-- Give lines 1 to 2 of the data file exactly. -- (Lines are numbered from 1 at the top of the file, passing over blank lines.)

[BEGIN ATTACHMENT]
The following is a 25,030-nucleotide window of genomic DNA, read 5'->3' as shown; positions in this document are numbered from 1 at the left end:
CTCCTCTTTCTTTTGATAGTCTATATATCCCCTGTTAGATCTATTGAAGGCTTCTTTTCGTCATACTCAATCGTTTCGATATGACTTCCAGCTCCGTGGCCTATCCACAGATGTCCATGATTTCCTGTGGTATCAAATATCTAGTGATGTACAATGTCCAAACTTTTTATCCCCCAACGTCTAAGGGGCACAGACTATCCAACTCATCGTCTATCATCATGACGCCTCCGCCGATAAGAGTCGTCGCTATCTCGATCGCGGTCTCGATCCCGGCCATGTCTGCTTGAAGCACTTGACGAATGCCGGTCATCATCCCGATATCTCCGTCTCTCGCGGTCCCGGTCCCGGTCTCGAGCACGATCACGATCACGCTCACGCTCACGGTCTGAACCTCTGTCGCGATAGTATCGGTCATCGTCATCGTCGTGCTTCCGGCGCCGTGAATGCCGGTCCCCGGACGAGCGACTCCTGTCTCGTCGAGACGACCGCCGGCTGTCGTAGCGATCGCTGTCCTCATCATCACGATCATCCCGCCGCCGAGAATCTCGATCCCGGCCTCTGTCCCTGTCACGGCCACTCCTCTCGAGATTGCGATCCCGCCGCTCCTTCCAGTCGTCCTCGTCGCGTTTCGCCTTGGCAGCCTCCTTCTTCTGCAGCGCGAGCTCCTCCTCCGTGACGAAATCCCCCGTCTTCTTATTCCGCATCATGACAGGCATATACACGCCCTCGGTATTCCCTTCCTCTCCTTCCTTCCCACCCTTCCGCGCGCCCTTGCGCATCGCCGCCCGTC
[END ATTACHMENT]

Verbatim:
The following is a 25,030-nucleotide window of genomic DNA, read 5'->3' as shown; positions in this document are numbered from 1 at the left end:
CTCCTCTTTCTTTTGATAGTCTATATATCCCCTGTTAGATCTATTGAAGGCTTCTTTTCGTCATACTCAATCGTTTCGATATGACTTCCAGCTCCGTGGCCTATCCACAGATGTCCATGATTTCCTGTGGTATCAAATATCTAGTGATGTACAATGTCCAAACTTTTTATCCCCCAACGTCTAAGGGGCACAGACTATCCAACTCATCGTCTATCATCATGACGCCTCCGCCGATAAGAGTCGTCGCTATCTCGATCGCGGTCTCGATCCCGGCCATGTCTGCTTGAAGCACTTGACGAATGCCGGTCATCATCCCGATATCTCCGTCTCTCGCGGTCCCGGTCCCGGTCTCGAGCACGATCACGATCACGCTCACGCTCACGGTCTGAACCTCTGTCGCGATAGTATCGGTCATCGTCATCGTCGTGCTTCCGGCGCCGTGAATGCCGGTCCCCGGACGAGCGACTCCTGTCTCGTCGAGACGACCGCCGGCTGTCGTAGCGATCGCTGTCCTCATCATCACGATCATCCCGCCGCCGAGAATCTCGATCCCGGCCTCTGTCCCTGTCACGGCCACTCCTCTCGAGATTGCGATCCCGCCGCTCCTTCCAGTCGTCCTCGTCGCGTTTCGCCTTGGCAGCCTCCTTCTTCTGCAGCGCGAGCTCCTCCTCCGTGACGAAATCCCCCGTCTTCTTATTCCGCATCATGACAGGCATATACACGCCCTCGGTATTCCCTTCCTCTCCTTCCTTCCCACCCTTCCGCGCGCCCTTGCGCATCGCCGCCCGTC